The second No shows contempt for UK democracy; and it’s wrong; it doesn’t even stand arithmetic analysis. I’ll be the first to agree the Westminster voting system is archaic and decaying and reform seems a distant hope, but it is not that reform is impossible if the good people of the UK wish it. But here’s the thing, most don’t. The North East of England had a chance to vote for an Assembly. Didn’t. Remember the AV Referendum? No, me neither. Independence offer us the chance to do things differently, to put people back in charge of their lives and their communities, and I just don’t see Westminster as capable of delivering that sort of radicalism. Largely because the majority of the good people of England don’t see the need, and that is their right, same as the political complexion of their future governments will be their choice. They should be allowed to choose the colour of their future governments in the manner that they think suits them best.

The third No is based on two presumptions; that the UK is a force for good, and that our interests are the same. It doesn’t stack up. See picture above.

We live in a multilateral and interdependent world where a prosperous future relies on cooperation and solidarity with other nations. Some nations have realised this long since and have been working towards a better future, others still believe in superpowers and supremacy. In this regard the UK suffers delusions of independence. A permanent seat at the UN Security Council proves nothing than the urgent need to reform the UN to suit our times. Smaller countries do multilateralism better, largely because they lack the delusion that they can get away without it. Scotland’s international interests no longer closely match those of the UK – if they ever did, but we’ve only recently started flexing those recently reacquired policy muscles. I don’t believe in fabricating differences where none exist, and where the interests of an independent Scotland and the UK coincide then I’ll be the first to work with friends and allies. But for the best part of 300 years, we have not been asked what Scotland’s priorities are, we’ve been told. Yes, of course, we were part of the decision making, but hardly as an equal partner. Only recently, with the re-establishment of our national parliament, have we had the capacity to decide our own priorities and forge a modern, international view for Scotland.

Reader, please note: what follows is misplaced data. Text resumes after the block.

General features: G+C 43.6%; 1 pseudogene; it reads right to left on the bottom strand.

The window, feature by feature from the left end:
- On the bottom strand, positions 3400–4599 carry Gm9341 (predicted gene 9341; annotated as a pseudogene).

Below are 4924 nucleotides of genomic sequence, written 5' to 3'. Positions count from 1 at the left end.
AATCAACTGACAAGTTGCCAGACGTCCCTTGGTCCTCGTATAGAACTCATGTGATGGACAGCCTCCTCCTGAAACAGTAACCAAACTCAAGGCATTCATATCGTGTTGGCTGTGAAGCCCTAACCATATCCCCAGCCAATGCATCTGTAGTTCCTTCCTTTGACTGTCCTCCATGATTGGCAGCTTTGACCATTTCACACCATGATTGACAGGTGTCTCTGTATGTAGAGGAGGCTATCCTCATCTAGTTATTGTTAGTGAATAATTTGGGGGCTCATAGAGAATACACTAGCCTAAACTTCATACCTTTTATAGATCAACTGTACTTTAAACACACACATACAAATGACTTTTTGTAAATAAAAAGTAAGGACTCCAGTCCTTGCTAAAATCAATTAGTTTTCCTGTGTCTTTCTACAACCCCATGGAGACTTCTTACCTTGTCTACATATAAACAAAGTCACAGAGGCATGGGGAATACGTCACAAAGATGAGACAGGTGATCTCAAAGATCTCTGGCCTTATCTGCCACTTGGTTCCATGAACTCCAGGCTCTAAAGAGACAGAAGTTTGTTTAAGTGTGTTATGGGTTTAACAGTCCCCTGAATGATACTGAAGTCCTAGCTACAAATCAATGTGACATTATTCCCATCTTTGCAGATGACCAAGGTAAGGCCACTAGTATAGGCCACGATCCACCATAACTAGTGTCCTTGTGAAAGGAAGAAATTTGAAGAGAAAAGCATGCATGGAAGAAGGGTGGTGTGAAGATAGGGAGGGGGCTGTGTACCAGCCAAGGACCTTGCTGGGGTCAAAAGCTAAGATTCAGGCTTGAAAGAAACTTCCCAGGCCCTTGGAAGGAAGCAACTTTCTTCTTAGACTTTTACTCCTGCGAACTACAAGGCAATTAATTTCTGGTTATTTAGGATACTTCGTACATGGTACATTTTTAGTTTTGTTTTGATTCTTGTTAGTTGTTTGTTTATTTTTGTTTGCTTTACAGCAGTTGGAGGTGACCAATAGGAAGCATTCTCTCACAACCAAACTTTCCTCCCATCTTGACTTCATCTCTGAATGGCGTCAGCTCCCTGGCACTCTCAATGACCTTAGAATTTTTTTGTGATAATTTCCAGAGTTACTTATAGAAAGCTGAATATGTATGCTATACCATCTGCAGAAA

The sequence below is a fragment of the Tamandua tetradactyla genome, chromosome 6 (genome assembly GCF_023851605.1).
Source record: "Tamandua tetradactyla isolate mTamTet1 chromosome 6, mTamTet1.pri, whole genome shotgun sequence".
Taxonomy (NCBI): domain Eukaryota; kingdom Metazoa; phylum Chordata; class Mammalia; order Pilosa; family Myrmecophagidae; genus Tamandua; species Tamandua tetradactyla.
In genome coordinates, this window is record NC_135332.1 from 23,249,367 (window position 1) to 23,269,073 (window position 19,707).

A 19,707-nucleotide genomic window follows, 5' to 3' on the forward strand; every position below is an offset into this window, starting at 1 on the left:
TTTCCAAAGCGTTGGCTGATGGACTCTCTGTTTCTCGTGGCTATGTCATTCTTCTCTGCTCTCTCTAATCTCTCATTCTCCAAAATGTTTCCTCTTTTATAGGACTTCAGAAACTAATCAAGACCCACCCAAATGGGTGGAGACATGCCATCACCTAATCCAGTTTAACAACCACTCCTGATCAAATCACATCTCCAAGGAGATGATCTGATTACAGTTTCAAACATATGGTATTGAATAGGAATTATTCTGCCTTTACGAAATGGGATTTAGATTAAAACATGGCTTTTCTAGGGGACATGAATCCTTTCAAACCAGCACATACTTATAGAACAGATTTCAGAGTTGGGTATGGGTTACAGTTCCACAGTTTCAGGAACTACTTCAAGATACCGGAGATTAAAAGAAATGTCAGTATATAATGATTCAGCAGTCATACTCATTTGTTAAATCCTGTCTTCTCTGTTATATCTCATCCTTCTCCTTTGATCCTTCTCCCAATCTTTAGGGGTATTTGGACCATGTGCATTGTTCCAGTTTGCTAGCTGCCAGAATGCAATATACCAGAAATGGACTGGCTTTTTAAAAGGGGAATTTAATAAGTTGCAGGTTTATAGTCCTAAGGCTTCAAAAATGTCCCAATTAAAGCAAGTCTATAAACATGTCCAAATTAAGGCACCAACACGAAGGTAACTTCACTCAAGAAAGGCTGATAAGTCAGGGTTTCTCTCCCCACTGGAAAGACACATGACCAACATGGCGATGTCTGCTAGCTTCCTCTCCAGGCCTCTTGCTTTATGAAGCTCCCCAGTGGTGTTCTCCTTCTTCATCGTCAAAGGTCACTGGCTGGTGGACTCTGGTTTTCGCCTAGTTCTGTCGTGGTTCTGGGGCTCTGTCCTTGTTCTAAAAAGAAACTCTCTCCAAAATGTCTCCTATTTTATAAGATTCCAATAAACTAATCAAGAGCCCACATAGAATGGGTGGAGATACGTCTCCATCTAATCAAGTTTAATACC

And at policy fork after fork, Scotland has taken a different path from the UK, one which better suits our different needs and wants. Prescription charges, tuition fees, freezing council tax, protecting the NHS, improving justice, eschewing xenophobia, offering an international hand of friendship – we’ve chosen a different future already, and the more we walk that different path, the more we seek a different future, and the more we’ll build Scotland in our image.

Independence isn’t about being separate or foreign, get with the times. It’s about joining and taking part. Taking the tools to do what we need to do to build a state that works for the many not the few, that we can be proud of and one that engages with our interconnected world on terms that suit us. And puts the people of Scotland back in charge of their own lives, their own communities and, as a result of that, gives us our own voice in the world. In that order. And all the personal ties we have, we keep. That sounds good to me.